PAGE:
Martyr for the poor farmers of India, Sister Rani Maria Vattalil was murdered in 1995 for her commitment to microcredit as an alternative to the sale of land

March 30, 2017

Among the decrees signed yesterday by the Pope also Sister Rani Maria Vattalil, a nun killed in 1995 for her commitment to microcredit as an alternative to the sale of land

Sister Rani Maria Vattalil

Pubblicato il 24/03/2017 GIORGIO BERNARDELLI, Vatican Insider/La Stampa

There is also the name of a martyr of our time among the decrees of the Congregation for the Causes of Saints approved yesterday by the Pope. A name that comes from India, one of the regions of the world where Christians experience a harder persecution, not only for religious reasons but also for their commitment to serving the least. Pope Francis has in fact officially recognized the martyrdom of Sister Rani Maria Vattalil, a Franciscan Poor Clare native of Kerala, atrociously killed just over twenty years ago on Feb. 25, 1995.

Hers is a story more timely than ever: she was killed while on a bus to Bhopal by a hit man, Samandar Singh who wanted to stop her actions in favor of the poor peasants, whom she was trying to protect from usurers and those who wanted to take possession of their lands. The killer stabbed her in front of everyone and then went on to rage on her body with 54 hits so to leave no doubt on what was the fate for those who – in a transforming rural India – claimed to oppose the law of the strongest.

The story of Sister Rani Maria Vattalil is intertwined, therefore, with the great tragedy of suicide farmers in India. A study by the London School of Economics has estimated that between 1995 and 2012, were 285 thousand those who have taken their lives because stripped of their lands. The shame of having lost everything to climate change or even to the downward trend of prices, strangled small producers. A destiny against which – in the village of Udainagar in the state of Madhya Pradesh State – Sister Rani Maria tried to say no by promoting microcredit initiatives and bringing the issue of protection of the rights of the poorest in the panchayat, the little village councils. A commitment that could not go unnoticed in the eyes of local potentates; for that too, against Sister Rani Maria Vattalil had begun to circulate accusations of proselytism. However, more than conversions among the locals, to frighten really was her action in defense of the weakest, that India’s economic boom needed to remain on the sidelines. Witnesses say that while she was being killed on that bus, Sister Rani Maria Vattalil kept repeating the name of Jesus.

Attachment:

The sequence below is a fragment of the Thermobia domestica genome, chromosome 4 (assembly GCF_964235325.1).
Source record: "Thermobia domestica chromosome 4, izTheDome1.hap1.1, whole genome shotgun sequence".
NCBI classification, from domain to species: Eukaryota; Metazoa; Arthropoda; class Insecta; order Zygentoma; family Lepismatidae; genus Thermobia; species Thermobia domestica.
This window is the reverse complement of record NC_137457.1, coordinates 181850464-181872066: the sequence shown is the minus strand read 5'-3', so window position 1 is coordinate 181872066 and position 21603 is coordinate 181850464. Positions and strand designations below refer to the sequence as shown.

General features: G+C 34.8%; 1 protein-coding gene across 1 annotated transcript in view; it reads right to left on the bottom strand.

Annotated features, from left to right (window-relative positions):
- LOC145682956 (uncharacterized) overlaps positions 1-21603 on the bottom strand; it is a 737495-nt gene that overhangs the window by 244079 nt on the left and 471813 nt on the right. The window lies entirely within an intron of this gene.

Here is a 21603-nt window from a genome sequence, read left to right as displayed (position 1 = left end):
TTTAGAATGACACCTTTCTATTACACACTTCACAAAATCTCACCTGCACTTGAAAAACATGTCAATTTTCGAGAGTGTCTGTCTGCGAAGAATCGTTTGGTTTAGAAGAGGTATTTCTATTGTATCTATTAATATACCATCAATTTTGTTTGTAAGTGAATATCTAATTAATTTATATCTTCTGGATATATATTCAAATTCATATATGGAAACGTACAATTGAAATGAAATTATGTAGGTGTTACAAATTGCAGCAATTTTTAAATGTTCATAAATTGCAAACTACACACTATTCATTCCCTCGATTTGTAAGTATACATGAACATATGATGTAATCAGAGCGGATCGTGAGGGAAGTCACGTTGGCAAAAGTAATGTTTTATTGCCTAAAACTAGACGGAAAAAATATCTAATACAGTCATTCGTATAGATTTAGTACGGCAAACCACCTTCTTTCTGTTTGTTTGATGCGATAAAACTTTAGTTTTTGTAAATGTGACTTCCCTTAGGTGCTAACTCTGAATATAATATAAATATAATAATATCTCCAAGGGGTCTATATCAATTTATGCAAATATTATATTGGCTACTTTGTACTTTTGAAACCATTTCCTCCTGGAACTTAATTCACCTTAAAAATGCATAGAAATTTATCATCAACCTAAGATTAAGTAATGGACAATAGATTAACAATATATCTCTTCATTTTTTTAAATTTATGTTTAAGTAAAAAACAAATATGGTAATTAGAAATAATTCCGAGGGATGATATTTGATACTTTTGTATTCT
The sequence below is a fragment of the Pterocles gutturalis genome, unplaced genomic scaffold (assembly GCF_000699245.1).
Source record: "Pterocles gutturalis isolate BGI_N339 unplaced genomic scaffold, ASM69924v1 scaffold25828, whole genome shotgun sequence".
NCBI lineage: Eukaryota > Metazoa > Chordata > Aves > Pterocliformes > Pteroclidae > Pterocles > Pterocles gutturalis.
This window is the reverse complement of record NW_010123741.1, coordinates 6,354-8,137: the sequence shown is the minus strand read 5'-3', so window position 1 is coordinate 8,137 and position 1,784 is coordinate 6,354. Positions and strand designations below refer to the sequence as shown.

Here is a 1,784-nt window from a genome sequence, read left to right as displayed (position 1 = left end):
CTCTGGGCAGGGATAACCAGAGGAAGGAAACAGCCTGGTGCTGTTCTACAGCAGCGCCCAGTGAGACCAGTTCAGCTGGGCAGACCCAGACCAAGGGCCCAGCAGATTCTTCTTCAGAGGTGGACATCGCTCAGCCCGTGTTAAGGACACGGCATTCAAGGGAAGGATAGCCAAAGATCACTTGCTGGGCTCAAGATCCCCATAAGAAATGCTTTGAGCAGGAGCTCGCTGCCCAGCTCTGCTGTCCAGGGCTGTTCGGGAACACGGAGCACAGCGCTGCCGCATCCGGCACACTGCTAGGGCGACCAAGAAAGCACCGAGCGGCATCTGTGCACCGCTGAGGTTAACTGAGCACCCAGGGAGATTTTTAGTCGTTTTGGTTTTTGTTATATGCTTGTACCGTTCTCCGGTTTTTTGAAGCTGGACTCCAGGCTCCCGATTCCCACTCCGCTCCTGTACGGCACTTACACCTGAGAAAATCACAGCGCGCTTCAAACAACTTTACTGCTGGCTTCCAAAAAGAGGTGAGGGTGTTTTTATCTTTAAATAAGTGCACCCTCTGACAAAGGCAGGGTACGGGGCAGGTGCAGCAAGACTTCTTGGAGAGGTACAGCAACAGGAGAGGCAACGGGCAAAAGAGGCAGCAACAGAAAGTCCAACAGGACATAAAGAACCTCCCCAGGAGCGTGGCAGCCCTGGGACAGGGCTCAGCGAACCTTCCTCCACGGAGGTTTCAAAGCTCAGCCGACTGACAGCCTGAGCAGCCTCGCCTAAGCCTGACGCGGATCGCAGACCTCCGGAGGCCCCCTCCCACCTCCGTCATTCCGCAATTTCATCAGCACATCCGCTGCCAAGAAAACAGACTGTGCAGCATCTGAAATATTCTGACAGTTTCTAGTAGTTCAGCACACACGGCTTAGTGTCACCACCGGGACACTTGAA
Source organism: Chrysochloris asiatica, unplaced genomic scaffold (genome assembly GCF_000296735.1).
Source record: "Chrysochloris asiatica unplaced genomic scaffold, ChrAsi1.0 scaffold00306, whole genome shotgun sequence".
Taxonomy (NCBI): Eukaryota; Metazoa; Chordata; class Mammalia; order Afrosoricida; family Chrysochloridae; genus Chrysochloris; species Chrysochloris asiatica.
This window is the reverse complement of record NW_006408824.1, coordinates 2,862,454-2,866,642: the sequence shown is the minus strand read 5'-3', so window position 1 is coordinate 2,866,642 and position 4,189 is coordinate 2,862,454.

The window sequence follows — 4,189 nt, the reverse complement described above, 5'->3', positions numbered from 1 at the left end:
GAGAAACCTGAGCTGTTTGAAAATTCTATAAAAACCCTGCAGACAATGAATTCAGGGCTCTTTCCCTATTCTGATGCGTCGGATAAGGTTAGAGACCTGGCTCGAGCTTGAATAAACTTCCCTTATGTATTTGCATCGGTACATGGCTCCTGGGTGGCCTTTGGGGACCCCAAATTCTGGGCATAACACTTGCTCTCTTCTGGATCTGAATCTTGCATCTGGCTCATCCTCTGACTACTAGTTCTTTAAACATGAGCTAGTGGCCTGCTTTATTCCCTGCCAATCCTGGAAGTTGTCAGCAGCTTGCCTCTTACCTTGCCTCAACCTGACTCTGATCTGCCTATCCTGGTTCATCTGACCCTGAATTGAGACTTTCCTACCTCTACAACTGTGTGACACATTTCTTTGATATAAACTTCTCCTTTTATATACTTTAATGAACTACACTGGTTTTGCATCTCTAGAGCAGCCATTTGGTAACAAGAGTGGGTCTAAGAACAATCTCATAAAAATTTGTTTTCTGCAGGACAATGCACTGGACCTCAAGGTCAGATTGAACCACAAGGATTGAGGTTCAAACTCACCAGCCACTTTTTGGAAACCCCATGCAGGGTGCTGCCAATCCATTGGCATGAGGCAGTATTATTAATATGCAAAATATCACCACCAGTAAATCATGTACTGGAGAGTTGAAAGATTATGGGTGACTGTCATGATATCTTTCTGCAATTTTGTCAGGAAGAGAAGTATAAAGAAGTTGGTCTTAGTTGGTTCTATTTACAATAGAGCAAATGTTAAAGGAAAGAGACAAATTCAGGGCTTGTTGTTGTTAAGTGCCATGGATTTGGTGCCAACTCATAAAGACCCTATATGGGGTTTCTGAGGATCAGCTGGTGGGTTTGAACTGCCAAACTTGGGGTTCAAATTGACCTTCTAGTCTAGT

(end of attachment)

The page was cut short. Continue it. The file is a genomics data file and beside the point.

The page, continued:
She was beatified soon after. An important sign for the Catholics of today’s India; because Madhya Pradesh is one of the strongholds of Hindu fundamentalism, and now present in the central government of New Delhi through the Bharatiya Janata Party, the Party of the Indian people of Prime Minister Narendra Modi, which emerged strengthened from the last local elections.

But there is also another very significant aspect in Sister Rani Maria’s story: the transformation of her murderess into a true parable of mercy. In prison, Samandar Singh went through a profound experience of change, culminating in 2002 with the embrace of reconciliation with Sister Selmy Paul, sister of the murdered nun who is herself a religious. Today, Singh has finished serving his sentence, thanks to the victim’s family who contributed to his release. “He lives about 30 km from our monastery – told last year Sister Selmy Paul to AsiaNews -. We share a spiritual relationship. He often visits us and every year, on the anniversary of Sister Rani Maria’s death, he pays homage at her grave with grain from his field as a symbol of renewed life. This is how he proclaims God’s mercy.